The World Bank has appointed global consulting group Mott MacDonald to develop technical guidelines to “improve climate resilience for the hydropower and dams development community.”
The London-based firm said the ratification of the Paris Agreement, which seeks to cut carbon emissions worldwide, has made hydroelectric power an attractive resource as countries look for means of achieving their emissions reduction standards.
As such, the guidelines will be designed to “clearly map out a workable process for incorporating climate change and disaster risk management into project appraisal, design and operation of hydropower developments,” according to Mott MacDonald.
The project will also draw input from a number of other financial institutions, stakeholders and watchdog organizations, including the International Hydropower Association and International Commission on Large Dams.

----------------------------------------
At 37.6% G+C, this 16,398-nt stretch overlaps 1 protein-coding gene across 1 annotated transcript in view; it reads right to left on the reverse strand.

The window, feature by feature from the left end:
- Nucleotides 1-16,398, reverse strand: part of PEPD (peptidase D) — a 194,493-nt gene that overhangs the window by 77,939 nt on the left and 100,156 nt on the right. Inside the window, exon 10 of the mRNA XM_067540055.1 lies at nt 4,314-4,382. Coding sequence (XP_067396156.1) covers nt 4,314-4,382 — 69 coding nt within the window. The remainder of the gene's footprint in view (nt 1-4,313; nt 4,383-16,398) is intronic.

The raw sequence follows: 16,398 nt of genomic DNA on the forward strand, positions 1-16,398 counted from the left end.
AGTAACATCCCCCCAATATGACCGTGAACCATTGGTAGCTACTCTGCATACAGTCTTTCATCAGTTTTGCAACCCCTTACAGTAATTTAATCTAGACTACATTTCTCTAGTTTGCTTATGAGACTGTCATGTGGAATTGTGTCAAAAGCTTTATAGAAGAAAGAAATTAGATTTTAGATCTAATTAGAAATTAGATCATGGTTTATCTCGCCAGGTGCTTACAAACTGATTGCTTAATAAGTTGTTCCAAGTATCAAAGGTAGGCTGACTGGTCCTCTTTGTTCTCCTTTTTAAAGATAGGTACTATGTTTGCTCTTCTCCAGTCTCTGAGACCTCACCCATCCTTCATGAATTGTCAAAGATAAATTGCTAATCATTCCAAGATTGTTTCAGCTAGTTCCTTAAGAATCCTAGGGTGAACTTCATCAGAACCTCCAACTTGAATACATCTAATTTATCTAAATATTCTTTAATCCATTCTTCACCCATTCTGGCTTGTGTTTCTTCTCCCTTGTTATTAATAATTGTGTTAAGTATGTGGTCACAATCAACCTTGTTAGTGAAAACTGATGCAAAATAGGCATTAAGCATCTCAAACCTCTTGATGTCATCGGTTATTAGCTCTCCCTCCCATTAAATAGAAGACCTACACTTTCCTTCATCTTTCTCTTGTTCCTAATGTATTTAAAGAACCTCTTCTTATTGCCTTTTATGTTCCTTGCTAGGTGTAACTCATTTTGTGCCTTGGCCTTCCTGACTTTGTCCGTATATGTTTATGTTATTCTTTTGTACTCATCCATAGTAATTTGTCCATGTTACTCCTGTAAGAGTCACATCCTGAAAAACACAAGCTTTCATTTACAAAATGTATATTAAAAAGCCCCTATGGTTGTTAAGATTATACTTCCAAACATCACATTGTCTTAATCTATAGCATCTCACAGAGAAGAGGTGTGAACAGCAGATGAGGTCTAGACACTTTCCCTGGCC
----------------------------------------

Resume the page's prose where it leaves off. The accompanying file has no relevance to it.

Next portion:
“This is a very high profile appointment, which further enhances both our working relationship with the World Bank and our credentials in supporting sustainable hydropower,” said Mike McWilliams, Mott MacDonald’s head of hydropower.
The resulting guidelines will be unveiled at ICOLD’s 2017 annual meeting in Prague and the IHAs 2017 World Congress in Addis Ababa.
Since largely abstaining from hydropower investments in the mid 1990s, the World Bank has since renewed its interest in hydro with billions of dollars awarded for projects in developing countries over the past decade.